Parenting with Screens: The Hidden Costs of Screen Time
While screens are part of life for nearly everyone, our screen habits — and the parenting choices we make with screens — can have a real impact on our families and a child’s development. Repeated studies have found that children’s screen use is linked to obesity, poor vision, poor sleep/concentration and issues with behavior, mental health and fine motor skill development.
According to a study by the nonprofit Common Sense Media, the amount of time children ages 8 and under spend on mobile devices has tripled in four years — from an average of 15 minutes per day in 2013 to 48 minutes a day in 2017. Children from lower-income homes spend more than twice as much time watching screens as children from higher-income homes. For close to half of all households surveyed, television is turned on “always” or “most of the time.”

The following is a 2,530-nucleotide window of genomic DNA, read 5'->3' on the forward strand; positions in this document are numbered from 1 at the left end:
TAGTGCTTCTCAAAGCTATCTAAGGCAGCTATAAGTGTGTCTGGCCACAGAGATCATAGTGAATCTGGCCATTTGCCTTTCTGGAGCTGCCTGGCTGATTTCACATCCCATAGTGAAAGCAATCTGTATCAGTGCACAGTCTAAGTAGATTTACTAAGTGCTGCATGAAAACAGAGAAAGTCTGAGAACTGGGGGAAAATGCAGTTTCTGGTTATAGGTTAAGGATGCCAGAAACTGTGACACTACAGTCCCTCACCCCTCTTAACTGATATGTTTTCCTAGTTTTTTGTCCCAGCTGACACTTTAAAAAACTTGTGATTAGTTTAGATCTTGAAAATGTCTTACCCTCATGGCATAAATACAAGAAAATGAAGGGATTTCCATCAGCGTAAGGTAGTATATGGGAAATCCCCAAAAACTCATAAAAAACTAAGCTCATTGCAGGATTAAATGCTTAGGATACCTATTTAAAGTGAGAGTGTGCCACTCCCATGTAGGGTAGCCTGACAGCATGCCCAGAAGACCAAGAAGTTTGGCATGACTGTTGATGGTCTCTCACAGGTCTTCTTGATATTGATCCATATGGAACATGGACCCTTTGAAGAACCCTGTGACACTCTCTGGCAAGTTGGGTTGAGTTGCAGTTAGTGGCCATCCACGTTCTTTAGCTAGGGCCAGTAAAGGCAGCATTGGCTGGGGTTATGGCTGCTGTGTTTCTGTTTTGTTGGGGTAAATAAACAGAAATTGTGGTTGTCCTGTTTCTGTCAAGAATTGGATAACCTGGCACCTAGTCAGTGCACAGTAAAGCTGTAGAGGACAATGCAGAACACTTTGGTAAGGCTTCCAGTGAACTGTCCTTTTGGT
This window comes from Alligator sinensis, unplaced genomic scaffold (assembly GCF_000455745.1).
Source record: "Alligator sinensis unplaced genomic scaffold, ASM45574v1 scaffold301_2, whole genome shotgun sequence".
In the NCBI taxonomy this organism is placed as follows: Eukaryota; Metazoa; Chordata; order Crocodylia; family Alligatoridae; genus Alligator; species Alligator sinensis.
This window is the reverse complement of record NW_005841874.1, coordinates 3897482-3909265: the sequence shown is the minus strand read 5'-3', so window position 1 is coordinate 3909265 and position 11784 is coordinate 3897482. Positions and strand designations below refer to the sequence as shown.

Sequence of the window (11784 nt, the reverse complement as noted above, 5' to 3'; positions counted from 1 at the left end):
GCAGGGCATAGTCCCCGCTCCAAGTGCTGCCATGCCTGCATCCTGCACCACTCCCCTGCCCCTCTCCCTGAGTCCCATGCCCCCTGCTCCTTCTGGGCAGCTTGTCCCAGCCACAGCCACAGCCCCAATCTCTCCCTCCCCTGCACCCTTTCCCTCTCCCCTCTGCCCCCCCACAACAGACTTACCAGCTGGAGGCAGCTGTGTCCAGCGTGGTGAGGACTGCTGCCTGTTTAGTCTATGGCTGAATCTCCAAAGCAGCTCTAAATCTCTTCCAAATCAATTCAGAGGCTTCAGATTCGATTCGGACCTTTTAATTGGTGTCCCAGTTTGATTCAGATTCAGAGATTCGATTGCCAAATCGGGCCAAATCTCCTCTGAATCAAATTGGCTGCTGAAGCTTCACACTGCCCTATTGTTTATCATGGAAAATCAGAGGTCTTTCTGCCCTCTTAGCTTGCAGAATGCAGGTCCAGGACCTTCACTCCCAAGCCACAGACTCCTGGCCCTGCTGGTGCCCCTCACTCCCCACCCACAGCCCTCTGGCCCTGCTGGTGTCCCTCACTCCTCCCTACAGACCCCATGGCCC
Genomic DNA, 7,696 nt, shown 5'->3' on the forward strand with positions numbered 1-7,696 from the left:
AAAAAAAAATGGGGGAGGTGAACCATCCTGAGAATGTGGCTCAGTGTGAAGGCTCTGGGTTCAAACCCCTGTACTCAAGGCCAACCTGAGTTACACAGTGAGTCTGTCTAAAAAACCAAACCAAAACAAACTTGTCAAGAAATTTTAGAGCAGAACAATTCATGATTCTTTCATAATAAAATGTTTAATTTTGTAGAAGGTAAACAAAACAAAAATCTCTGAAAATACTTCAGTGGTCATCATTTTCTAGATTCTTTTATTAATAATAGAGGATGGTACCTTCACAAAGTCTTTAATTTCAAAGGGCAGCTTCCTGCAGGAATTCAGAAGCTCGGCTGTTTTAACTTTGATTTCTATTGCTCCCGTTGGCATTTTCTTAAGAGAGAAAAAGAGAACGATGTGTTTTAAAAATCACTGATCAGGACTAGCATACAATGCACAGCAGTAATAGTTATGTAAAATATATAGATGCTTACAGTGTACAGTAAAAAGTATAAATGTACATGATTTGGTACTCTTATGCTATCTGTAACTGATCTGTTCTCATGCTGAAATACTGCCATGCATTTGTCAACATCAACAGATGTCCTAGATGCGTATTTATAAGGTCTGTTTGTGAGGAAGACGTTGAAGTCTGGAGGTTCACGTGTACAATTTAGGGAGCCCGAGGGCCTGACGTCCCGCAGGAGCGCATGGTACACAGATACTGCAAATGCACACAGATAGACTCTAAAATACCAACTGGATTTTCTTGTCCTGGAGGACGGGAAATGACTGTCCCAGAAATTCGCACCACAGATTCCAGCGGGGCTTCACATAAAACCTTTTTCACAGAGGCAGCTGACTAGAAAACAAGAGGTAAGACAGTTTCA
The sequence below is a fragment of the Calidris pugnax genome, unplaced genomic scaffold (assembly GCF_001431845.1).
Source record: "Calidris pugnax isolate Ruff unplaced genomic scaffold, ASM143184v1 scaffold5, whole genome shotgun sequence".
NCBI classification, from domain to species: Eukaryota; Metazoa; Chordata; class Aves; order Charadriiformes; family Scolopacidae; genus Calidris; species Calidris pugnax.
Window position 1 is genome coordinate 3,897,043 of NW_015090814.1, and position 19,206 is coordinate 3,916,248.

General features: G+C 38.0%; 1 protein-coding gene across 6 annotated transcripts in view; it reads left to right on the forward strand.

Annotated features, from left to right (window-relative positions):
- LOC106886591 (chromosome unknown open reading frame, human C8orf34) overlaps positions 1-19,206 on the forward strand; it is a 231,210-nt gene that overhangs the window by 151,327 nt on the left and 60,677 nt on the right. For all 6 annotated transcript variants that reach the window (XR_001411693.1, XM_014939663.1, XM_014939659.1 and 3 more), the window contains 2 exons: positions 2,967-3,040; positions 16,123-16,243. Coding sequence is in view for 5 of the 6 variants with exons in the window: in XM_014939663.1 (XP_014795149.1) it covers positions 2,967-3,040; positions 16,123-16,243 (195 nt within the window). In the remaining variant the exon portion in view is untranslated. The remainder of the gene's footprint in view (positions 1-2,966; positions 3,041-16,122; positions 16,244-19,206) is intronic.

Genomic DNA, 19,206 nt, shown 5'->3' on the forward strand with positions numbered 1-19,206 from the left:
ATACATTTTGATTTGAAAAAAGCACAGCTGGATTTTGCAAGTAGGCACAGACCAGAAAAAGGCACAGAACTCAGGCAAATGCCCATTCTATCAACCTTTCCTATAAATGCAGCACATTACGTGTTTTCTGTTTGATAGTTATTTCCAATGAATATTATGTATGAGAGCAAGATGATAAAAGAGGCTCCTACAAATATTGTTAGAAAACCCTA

Experts report that, when watched more than sparingly, even educational content may adversely impact a child’s development because the experience of “swiping” or passively watching does not stimulate the brain in the same way as actively engaging with other people. Human interaction is vital for learning and growing. This is especially important for the first five years of life, when the brain grows more than at any other period.
The American Academy of Pediatrics recommends that children under the age of 18–24 months do not view screens other than for video chatting. For children ages 2–5, they recommend limiting screen use to an hour a day of high-quality programming and say parents should watch with their children. (If a child learns something from a screen, you can reinforce it later by talking about it with them.)
Creating family guidelines about media use, establishing “screen-free zones” in the house and at different times of the day, turning off background TV (which may harm concentration and learning) and setting limits for yourself can help you and your family feel more in control of your screen usage.